But my thoughts proved to be an understatement: “Oh, he was very pissed off with me for doing this. He would say, ‘Can you stop reading the cinema page of The Straits Times and read Time magazine?'”
Fortunately for Khoo, it wasn’t difficult to show his father that he was determined to follow through with his career.
After he started travelling for film festivals, the elder Khoo seemed to be “pretty cool” with whatever the younger Khoo was doing.
From cinema to film festivals
Speaking of film festivals, Khoo has been invited to a variety of film festivals around the world after working on more than 30 short and feature films.
These festivals include:
- Pia Film Festival
- Berlin International Film Festival
- Moscow Film Festival
But the Cannes Film Festival remains to be one of the most memorable film festivals he has ever attended, for several reasons.
The first time he was invited to the film festival was in 1997 for the film “12 Storeys”.
This wasn’t just a first for him, though.
The film is also the first Singapore film to be shown at the international film festival.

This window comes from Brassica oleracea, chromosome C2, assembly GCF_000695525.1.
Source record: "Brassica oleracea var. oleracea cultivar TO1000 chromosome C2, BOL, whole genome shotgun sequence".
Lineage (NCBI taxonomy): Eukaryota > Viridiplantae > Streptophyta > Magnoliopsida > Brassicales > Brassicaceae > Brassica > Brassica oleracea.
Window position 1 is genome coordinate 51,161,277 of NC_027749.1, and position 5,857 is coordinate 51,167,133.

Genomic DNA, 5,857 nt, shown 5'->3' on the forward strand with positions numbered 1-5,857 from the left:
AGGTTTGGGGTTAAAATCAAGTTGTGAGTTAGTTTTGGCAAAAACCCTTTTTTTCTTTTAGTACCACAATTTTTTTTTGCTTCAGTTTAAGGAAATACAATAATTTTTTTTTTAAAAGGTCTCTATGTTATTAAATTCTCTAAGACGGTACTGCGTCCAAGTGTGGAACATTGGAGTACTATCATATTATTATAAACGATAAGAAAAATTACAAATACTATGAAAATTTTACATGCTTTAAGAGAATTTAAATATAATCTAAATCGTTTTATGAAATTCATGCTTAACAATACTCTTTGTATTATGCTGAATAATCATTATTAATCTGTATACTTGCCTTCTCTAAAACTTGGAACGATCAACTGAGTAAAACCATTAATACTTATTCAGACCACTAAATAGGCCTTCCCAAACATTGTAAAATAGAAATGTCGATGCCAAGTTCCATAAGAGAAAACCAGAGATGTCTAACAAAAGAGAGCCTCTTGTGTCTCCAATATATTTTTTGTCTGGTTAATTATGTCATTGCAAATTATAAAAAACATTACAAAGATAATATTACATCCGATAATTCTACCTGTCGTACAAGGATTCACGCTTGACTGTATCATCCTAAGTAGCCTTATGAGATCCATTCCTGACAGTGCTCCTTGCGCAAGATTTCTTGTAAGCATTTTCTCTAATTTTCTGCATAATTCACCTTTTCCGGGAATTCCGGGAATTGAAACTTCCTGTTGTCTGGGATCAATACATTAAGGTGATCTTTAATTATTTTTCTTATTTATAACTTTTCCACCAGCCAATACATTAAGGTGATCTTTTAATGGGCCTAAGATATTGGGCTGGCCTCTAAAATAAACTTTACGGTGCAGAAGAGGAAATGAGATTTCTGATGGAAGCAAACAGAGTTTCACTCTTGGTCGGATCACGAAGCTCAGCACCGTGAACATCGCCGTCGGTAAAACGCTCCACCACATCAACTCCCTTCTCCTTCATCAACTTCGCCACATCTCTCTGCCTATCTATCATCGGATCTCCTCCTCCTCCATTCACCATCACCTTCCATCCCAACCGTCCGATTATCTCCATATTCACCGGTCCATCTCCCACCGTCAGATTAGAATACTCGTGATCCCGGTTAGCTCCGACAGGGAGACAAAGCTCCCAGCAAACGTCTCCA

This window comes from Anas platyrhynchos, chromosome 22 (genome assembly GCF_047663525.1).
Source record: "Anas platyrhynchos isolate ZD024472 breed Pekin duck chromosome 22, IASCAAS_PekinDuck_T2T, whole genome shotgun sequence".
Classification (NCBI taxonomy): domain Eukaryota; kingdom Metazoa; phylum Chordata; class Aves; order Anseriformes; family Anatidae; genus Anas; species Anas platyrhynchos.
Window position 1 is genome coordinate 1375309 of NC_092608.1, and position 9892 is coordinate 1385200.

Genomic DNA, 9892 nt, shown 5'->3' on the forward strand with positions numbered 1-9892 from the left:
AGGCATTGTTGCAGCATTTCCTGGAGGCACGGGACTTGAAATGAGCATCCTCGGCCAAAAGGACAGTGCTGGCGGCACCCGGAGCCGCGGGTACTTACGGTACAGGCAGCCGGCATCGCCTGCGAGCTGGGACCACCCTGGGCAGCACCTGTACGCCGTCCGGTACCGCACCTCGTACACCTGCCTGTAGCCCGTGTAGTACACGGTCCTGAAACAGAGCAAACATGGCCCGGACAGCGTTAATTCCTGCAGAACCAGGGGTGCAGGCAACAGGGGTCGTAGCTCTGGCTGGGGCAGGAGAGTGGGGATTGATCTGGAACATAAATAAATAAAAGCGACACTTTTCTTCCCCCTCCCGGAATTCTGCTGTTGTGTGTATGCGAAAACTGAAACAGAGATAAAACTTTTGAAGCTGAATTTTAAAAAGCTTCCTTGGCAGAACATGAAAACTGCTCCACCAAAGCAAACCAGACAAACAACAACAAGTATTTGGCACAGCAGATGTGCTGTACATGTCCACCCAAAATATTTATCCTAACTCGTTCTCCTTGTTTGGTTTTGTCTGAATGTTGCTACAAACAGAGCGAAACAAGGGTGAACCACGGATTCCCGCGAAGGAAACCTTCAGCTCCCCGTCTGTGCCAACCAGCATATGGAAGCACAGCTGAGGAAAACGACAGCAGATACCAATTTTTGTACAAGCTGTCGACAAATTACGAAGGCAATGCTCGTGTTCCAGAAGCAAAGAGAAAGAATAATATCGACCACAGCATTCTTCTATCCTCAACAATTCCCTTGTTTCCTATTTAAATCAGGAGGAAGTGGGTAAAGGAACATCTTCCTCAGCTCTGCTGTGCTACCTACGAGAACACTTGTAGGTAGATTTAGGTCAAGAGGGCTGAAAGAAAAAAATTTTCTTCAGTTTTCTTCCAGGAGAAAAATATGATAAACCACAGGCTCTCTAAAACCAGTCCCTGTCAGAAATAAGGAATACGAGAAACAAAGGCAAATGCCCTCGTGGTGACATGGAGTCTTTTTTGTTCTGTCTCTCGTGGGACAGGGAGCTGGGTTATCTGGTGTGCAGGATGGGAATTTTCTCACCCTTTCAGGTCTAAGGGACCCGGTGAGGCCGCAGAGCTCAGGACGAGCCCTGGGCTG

Recounting his very first trip to the French resort town, he said:
“My heart dropped, I couldn’t believe it. I got to hang out with the people who helped to make the film and we had some beers. When you get to Cannes, the feeling… It’s really incredible.”
Funnily enough, he was partially motivated to return again to fulfil one of his four sons’ interesting request: A hotdog-filled baguette by the beach.
“There was this hotdog stand where they served hotdog in a baguette. One of my younger bots randomly said: ‘I miss the hotdog in Cannes. Can you make another film?’ That’s when I made “Tatsumi”.”
Hair standing moment
His proudest moment in Cannes, however, had to be the time his film “My Magic” was nominated for the Palme d’Or for the Cannes Film Festival in 2008.
But it wasn’t the nomination that made him beam from ear to ear.
Rather, it was the fact that his son, Christopher, was involved in the film as well.
“My son composed the score to the film. Just imagine when I got onto the red carpet in Cannes and my son’s score was playing, my hair was just standing.”